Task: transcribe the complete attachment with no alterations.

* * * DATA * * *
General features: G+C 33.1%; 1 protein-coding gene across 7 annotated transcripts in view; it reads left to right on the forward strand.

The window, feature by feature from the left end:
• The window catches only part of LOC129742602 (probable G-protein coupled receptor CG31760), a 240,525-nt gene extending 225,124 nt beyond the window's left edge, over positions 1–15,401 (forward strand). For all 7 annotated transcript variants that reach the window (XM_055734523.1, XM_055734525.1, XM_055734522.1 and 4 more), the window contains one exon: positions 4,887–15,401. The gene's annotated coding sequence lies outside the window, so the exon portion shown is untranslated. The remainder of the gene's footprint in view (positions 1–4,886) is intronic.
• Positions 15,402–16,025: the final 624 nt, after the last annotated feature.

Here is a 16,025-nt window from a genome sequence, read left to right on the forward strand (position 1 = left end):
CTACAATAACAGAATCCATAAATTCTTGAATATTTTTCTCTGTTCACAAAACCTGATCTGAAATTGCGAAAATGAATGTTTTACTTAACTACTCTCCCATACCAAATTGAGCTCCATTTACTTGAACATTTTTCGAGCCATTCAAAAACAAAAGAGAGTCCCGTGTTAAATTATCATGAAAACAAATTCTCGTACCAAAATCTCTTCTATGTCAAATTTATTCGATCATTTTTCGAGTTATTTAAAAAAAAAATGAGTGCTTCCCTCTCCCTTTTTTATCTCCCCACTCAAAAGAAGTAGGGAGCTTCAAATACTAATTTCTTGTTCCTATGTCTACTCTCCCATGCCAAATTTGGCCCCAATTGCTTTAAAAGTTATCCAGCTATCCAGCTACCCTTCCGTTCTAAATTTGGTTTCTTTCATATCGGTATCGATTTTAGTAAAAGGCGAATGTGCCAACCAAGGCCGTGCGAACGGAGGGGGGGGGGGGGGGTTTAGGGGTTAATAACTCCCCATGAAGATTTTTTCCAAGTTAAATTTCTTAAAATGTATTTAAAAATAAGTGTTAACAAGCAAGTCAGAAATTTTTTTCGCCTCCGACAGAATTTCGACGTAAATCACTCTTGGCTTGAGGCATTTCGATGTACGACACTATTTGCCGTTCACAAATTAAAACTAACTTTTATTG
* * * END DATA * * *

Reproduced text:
General features: G+C 33.1%; 1 protein-coding gene across 7 annotated transcripts in view; it reads left to right on the forward strand.

The window, feature by feature from the left end:
• The window catches only part of LOC129742602 (probable G-protein coupled receptor CG31760), a 240,525-nt gene extending 225,124 nt beyond the window's left edge, over positions 1–15,401 (forward strand). For all 7 annotated transcript variants that reach the window (XM_055734523.1, XM_055734525.1, XM_055734522.1 and 4 more), the window contains one exon: positions 4,887–15,401. The gene's annotated coding sequence lies outside the window, so the exon portion shown is untranslated. The remainder of the gene's footprint in view (positions 1–4,886) is intronic.
• Positions 15,402–16,025: the final 624 nt, after the last annotated feature.

Here is a 16,025-nt window from a genome sequence, read left to right on the forward strand (position 1 = left end):
CTACAATAACAGAATCCATAAATTCTTGAATATTTTTCTCTGTTCACAAAACCTGATCTGAAATTGCGAAAATGAATGTTTTACTTAACTACTCTCCCATACCAAATTGAGCTCCATTTACTTGAACATTTTTCGAGCCATTCAAAAACAAAAGAGAGTCCCGTGTTAAATTATCATGAAAACAAATTCTCGTACCAAAATCTCTTCTATGTCAAATTTATTCGATCATTTTTCGAGTTATTTAAAAAAAAAATGAGTGCTTCCCTCTCCCTTTTTTATCTCCCCACTCAAAAGAAGTAGGGAGCTTCAAATACTAATTTCTTGTTCCTATGTCTACTCTCCCATGCCAAATTTGGCCCCAATTGCTTTAAAAGTTATCCAGCTATCCAGCTACCCTTCCGTTCTAAATTTGGTTTCTTTCATATCGGTATCGATTTTAGTAAAAGGCGAATGTGCCAACCAAGGCCGTGCGAACGGAGGGGGGGGGGGGGGGTTTAGGGGTTAATAACTCCCCATGAAGATTTTTTCCAAGTTAAATTTCTTAAAATGTATTTAAAAATAAGTGTTAACAAGCAAGTCAGAAATTTTTTTCGCCTCCGACAGAATTTCGACGTAAATCACTCTTGGCTTGAGGCATTTCGATGTACGACACTATTTGCCGTTCACAAATTAAAACTAACTTTTATTG